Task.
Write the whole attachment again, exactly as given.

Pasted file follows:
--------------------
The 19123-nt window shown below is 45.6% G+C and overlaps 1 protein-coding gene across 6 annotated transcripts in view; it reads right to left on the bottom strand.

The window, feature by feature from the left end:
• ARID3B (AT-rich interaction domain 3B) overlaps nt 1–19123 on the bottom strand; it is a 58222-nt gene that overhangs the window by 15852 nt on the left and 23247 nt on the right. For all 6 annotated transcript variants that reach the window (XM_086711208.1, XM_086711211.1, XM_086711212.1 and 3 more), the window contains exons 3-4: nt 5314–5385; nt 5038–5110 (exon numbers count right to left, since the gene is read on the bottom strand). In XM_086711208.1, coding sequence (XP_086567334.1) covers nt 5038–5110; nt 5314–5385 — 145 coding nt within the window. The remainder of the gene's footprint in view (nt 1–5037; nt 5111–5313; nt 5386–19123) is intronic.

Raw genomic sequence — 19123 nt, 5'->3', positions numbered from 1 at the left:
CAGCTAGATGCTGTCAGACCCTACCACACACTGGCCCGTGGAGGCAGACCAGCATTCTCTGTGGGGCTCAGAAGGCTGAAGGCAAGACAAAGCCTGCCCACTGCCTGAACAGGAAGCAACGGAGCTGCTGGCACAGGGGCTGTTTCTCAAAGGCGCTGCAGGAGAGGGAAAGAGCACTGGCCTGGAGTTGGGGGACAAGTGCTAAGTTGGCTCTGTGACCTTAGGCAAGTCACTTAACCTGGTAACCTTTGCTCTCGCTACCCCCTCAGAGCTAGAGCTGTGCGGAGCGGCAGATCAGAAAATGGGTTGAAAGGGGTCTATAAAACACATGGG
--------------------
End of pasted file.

The 19123-nt window shown below is 45.6% G+C and overlaps 1 protein-coding gene across 6 annotated transcripts in view; it reads right to left on the bottom strand.

The window, feature by feature from the left end:
• ARID3B (AT-rich interaction domain 3B) overlaps nt 1–19123 on the bottom strand; it is a 58222-nt gene that overhangs the window by 15852 nt on the left and 23247 nt on the right. For all 6 annotated transcript variants that reach the window (XM_086711208.1, XM_086711211.1, XM_086711212.1 and 3 more), the window contains exons 3-4: nt 5314–5385; nt 5038–5110 (exon numbers count right to left, since the gene is read on the bottom strand). In XM_086711208.1, coding sequence (XP_086567334.1) covers nt 5038–5110; nt 5314–5385 — 145 coding nt within the window. The remainder of the gene's footprint in view (nt 1–5037; nt 5111–5313; nt 5386–19123) is intronic.

Raw genomic sequence — 19123 nt, 5'->3', positions numbered from 1 at the left:
CAGCTAGATGCTGTCAGACCCTACCACACACTGGCCCGTGGAGGCAGACCAGCATTCTCTGTGGGGCTCAGAAGGCTGAAGGCAAGACAAAGCCTGCCCACTGCCTGAACAGGAAGCAACGGAGCTGCTGGCACAGGGGCTGTTTCTCAAAGGCGCTGCAGGAGAGGGAAAGAGCACTGGCCTGGAGTTGGGGGACAAGTGCTAAGTTGGCTCTGTGACCTTAGGCAAGTCACTTAACCTGGTAACCTTTGCTCTCGCTACCCCCTCAGAGCTAGAGCTGTGCGGAGCGGCAGATCAGAAAATGGGTTGAAAGGGGTCTATAAAACACATGGG